Richard Haass says disputes should be resolved by dialogue
The man who will chair all-party talks later this year says politics is the only way of resolving parades disputes.
Dr Richard Haass, who is in Northern Ireland on a fact-finding trip, met party leaders ahead of intensive talks in the autumn.
He said that recent violence in Belfast was a reminder of the challenges that remain in the region.
The talks will deal with many divisive issues including parades, protests, flags, symbols and emblems.
Dr Haass, a former US Special Envoy for Northern Ireland, said disputes should be dealt with through dialogue.
"Disagreements are fine, disagreements are to be expected, but again disagreements are to be dealt with verbally and done within a legitimate and accepted political process," he said.
Speaking in the House of Commons on Wednesday, Prime Minister David Cameron said: "I think it's very important that we see responsibility on both sides in Northern Ireland and we do take steps in terms of making sure that these marches can go ahead in a way that respects that fact, that communities should be good neighbours to each other.
"That's what's required in Northern Ireland."
Deputy First Minister Martin McGuinness said Mr Haass was well qualified to chair the talks.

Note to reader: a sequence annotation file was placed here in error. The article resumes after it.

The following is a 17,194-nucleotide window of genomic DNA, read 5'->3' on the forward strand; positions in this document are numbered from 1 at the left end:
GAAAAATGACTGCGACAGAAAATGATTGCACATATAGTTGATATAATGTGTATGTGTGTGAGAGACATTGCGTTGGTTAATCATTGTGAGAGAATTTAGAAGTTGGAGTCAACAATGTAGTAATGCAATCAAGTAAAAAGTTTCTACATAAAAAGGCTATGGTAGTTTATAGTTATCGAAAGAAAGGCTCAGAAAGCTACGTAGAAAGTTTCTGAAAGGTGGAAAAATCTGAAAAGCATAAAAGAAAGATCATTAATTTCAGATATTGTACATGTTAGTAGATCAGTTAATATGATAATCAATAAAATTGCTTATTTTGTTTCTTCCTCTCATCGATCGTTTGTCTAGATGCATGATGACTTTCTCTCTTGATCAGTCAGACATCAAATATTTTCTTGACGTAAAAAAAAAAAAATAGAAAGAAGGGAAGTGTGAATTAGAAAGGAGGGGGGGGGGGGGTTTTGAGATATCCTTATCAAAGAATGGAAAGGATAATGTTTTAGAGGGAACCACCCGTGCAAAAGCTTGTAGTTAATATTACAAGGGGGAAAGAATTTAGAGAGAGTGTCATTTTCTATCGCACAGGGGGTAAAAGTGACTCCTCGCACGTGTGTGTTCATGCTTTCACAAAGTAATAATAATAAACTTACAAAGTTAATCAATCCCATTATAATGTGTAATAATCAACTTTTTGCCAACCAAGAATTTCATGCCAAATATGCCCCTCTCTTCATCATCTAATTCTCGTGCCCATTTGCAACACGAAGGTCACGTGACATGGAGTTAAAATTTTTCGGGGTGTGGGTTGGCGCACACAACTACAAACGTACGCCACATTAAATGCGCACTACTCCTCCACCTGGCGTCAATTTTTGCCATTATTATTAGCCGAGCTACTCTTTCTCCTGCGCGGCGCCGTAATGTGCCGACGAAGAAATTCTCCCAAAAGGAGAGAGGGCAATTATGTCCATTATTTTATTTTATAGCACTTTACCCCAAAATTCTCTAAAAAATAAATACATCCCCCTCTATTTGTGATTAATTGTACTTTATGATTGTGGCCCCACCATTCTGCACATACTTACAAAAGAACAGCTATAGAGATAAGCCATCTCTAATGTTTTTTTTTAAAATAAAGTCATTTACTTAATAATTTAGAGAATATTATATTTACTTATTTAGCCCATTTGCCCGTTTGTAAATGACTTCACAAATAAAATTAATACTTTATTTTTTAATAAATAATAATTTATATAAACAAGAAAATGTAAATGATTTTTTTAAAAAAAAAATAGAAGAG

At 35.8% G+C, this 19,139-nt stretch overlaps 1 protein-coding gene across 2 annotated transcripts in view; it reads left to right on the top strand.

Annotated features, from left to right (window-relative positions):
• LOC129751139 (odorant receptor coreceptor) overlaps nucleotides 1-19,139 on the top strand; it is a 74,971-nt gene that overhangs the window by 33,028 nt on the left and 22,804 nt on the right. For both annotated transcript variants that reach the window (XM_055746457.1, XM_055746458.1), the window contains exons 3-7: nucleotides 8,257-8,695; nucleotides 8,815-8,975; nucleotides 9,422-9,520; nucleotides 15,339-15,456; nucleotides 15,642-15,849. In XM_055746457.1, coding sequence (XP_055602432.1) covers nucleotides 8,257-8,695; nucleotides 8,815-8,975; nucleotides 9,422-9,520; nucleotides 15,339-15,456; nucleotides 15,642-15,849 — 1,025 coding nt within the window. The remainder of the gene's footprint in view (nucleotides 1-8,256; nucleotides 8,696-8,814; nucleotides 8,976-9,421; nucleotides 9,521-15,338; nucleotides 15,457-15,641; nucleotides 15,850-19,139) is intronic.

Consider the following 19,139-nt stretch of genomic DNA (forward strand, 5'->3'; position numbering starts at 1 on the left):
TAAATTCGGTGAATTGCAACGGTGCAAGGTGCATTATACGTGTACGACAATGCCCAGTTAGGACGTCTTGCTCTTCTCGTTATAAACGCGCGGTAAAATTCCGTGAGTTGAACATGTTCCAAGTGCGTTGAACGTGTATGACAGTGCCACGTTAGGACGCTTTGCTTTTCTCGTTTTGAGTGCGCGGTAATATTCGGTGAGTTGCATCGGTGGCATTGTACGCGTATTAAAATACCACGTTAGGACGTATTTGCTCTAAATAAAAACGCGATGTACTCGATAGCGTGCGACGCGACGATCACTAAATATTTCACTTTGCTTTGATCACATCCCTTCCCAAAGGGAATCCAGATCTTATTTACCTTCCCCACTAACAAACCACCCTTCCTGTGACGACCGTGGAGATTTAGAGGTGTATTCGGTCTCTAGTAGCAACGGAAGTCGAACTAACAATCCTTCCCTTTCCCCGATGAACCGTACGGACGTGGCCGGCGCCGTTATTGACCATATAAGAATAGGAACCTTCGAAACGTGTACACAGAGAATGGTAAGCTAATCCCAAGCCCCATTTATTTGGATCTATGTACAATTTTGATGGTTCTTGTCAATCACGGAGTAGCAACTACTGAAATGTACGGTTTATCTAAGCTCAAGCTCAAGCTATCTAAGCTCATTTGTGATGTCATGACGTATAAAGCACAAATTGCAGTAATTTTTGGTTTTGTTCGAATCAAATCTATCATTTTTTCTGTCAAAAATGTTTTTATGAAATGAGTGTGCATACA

"We've all met him in the past. I think we have all been impressed by him," he said.
"He is someone who has an empathy with the situation here, someone who wanted to do this whenever we asked him and one of the first points that he made was that he didn't want a salary, so we're dealing with someone who is very genuine."
First Minister Peter Robinson said Dr Haass was the "first choice" for all the parties to chair the talks.
The Orange Order's Grand Lodge has said that it will "willingly and actively participate in the Haass initiative".
The order says it will do so with the aim of replacing the Parades Commission with "a better regulatory system".
BBC Northern Ireland political editor Mark Devenport described Dr Haass' visit as a "fact-finding exercise".
"The fact that violence is still continuing on the streets shows the kind of scale of the task that faces him."
Dr Haass served as US envoy to Northern Ireland from 2001 to 2003.